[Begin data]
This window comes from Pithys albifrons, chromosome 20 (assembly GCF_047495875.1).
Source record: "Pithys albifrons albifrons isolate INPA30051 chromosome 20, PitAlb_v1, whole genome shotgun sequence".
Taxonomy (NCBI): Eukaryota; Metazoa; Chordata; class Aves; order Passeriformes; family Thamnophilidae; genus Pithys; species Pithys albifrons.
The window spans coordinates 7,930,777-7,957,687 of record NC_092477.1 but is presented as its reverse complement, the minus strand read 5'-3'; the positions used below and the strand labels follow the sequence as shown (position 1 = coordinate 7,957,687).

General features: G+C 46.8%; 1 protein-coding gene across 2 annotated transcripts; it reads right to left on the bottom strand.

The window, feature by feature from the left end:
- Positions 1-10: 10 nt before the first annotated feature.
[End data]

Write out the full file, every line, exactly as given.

This window comes from Pithys albifrons, chromosome 20 (assembly GCF_047495875.1).
Source record: "Pithys albifrons albifrons isolate INPA30051 chromosome 20, PitAlb_v1, whole genome shotgun sequence".
Taxonomy (NCBI): Eukaryota; Metazoa; Chordata; class Aves; order Passeriformes; family Thamnophilidae; genus Pithys; species Pithys albifrons.
The window spans coordinates 7,930,777-7,957,687 of record NC_092477.1 but is presented as its reverse complement, the minus strand read 5'-3'; the positions used below and the strand labels follow the sequence as shown (position 1 = coordinate 7,957,687).

General features: G+C 46.8%; 1 protein-coding gene across 2 annotated transcripts; it reads right to left on the bottom strand.

The window, feature by feature from the left end:
- Positions 1-10: 10 nt before the first annotated feature.